Parents of tweenage girls, Twitterers, trend-watchers—and the rest of the world, probably—know all about Justin Bieber, the 16-year-old pop sensation who appears to have sprung fully-formed from the Canadian heartland to take America by storm. And those with more than a passing interest and access to the Internet likely know that the teen star has been linked to the latest in a string of young women, the singer Selena Gomez, who is 18. Recently, the Web was aflutter over pictures of the two on a Caribbean vacation, apparently locking lips. Innocent fun, right? Free of consequences? Not when the “Beliebers” get you in their sights.
In fact, the combination of “Bieber fever” and Twitter has turned lethal—at least verbally, as some fans have actually issued death threats targeted at Gomez. And while the anonymity of the Internet cloaks the age of these posters, they are likely young girls and adolescents. Take your pick of shocking posts:
- “@selenagomez I’ll kiII you I swear on GOD!!!!”
- “@selenagomez stay away from Justin ped0phile, retard wait i’m gonna kiII ya in the night underneath your smelly bed”
- “@selenagomez whore cancer whore..like i’mm kiII myself cuz i saw you and Justin kissing well thankyou Selena thankyou now i’m kiIILing myself”
Death threats? Slurs? Suicidal language? Why would our children type these things? Sadly, it’s another side-effect of the culture of the Web: Just like teens bully their peers even more viciously online than in real life because the consequences aren’t immediately apparent, children and adolescents in the virtual world are quicker and more outrageous in their anger or despair when faced with a setback. The stream-of-consciousness spewing of raw feeling has, unfortunately, become accepted as a form of authenticity. As if the immediacy of the emotion somehow excuses the virulence of what’s being expressed.
Which leads to a another disturbing question: How did our kids get so deeply invested in Justin Bieber’s love life? Don’t they know he doesn’t sing just for them?
Girls today can get incredibly wrapped up in relationships that in reality are nothing but fiction. This is nothing new, of course—mention Sinatra, Elvis, the Beatles, David Cassidy, Michael Jackson, New Kids on the Block, the Backstreet Boys, and any number of women of every age will recall a youthful infatuation bordering on obsession. And yet today it is different—young fans have a much stronger illusion of access to their idols, who communicate “directly” to them on their smartphones and iPads via social media. A youngster could be forgiven for thinking that Justin Bieber is, in this virtual universe, reciprocating her affections.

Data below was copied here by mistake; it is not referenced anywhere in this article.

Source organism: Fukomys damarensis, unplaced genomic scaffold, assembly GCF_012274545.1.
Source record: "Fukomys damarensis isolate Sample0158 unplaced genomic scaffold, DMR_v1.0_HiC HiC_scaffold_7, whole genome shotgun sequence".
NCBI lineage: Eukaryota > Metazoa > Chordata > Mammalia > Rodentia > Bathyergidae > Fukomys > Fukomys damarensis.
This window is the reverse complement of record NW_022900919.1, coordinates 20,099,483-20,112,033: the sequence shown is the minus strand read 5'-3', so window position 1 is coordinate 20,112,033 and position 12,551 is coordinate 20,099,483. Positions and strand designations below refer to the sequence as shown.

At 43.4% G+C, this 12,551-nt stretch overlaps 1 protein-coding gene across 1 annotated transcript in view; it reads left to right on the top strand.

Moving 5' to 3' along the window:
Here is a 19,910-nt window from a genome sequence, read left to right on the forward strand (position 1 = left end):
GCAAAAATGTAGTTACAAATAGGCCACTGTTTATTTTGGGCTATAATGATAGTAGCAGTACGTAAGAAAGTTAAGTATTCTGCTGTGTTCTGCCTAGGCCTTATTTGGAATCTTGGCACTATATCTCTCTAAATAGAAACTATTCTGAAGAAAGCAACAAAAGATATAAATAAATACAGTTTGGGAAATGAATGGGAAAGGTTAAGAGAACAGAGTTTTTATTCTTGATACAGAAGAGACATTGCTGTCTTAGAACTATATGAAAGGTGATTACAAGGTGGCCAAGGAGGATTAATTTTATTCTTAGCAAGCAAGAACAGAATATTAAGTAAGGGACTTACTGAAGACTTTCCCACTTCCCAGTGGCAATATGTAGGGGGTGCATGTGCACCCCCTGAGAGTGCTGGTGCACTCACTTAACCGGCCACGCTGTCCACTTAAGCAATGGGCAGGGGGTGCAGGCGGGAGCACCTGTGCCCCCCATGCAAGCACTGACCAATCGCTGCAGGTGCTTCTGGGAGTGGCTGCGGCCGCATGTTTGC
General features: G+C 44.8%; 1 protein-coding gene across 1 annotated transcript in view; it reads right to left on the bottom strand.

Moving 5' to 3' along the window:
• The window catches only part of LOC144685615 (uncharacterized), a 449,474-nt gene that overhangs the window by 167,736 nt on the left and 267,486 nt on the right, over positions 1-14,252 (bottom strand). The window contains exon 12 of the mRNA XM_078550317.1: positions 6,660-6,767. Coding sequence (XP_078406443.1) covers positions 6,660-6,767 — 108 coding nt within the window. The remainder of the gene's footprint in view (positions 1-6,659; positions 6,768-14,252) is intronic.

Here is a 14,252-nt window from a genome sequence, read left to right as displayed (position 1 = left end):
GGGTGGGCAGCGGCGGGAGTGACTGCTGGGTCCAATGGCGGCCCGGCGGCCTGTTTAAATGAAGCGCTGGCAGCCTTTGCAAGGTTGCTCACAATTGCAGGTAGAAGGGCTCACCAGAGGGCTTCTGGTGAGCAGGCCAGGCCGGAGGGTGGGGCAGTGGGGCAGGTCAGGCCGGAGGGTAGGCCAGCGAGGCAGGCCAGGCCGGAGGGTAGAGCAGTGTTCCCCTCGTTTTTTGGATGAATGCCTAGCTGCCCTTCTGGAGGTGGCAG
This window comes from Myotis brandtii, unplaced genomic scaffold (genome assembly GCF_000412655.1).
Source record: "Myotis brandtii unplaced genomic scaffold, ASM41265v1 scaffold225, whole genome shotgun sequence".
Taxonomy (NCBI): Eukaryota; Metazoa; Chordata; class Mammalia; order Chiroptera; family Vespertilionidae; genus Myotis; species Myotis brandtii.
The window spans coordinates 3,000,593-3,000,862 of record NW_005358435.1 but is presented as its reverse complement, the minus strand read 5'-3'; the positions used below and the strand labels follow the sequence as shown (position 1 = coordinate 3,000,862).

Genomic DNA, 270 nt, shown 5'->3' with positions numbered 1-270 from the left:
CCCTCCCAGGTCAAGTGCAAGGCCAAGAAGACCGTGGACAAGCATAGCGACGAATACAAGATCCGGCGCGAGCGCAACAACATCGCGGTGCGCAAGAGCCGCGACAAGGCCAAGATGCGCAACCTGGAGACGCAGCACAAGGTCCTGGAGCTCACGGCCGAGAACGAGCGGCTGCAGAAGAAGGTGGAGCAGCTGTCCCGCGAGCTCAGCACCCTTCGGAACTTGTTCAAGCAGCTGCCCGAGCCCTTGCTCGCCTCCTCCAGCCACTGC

This is just what Bieber’s media machine is after. An astute reader of the Huffington Post points out that in some countries in Asia, like South Korea, male pop stars are forbidden from having public romantic relationships to preserve the fiction for their young female fans—and thus pad the bottom line. This fiction can be dangerous—sure enough, at a Bieber concert in Australia last year a number of young fans were crushed in the rush to be near the stage and their virtual beau in the flesh. But the more pervasive danger is emotional—as evidenced by the virulent outpouring following the Gomez flap. And it’s especially worrying because these obsessions are less and less visible to parents.
The days of posters, magazines, and massive CD collections are gone, all disappeared inside the computer, or even the device in a kid’s pocket. Endless calls that used to tie up the phone are now silent text messages. And with this increased access—that Bieber has to his fans, that they have to him, that our children have to the wider community on the Web—the harmless, if hysterical, crushes of the past now spur open talk of murder and suicide. Another HuffPo commenter makes light of the phenomenon—in the ’80s and early ’90s, she writes, “we didn’t have ‘THE INTERNET,’ we had AOL! It was way too slow for us to be totally outraged on the Internet.” This joke contains a fairly substantial kernel of truth: The Web is not just a forum, a new method of communication; it amplifies raw emotions, passing rages, and their consequences.
Bieber’s mother is reportedly upset with him about the pictures. We don’t need to be angry with our kids, but we need to teach them that the rules they know to follow don’t magically disappear when they’re in front of a keyboard and a screen. We understand that these Beliebers on Twitter probably don’t truly feel murderous or suicidal; they’re indulging in adolescent exaggeration, and if we heard them say it we would probably hear it that way. But these kinds of remarks read very differently in print—you just can’t tell online. And remember that when 18-year-old Tyler Clementi killed himself last year, following a heartless prank, he left this message on Facebook: “jumping off the gw bridge sorry.”
Knowing the difference between real pain and teen exaggeration is key to monitoring our kids’ emotional lives in this digital age, and the only way to do that is to know your child. Be tuned in to her moods; talk to her about her music and her crushes. You want to understand how powerful her interest is, gauge how emotionally involved she is, and know when she’s suffering—even if the object of her affections is someone she’s never met. It’s not easy; not a lot of parenting in the 2.0 world is. But this is her life. You want to be there for her, even if it seems too silly to be serious. A broken heart is a broken heart, even on the Web.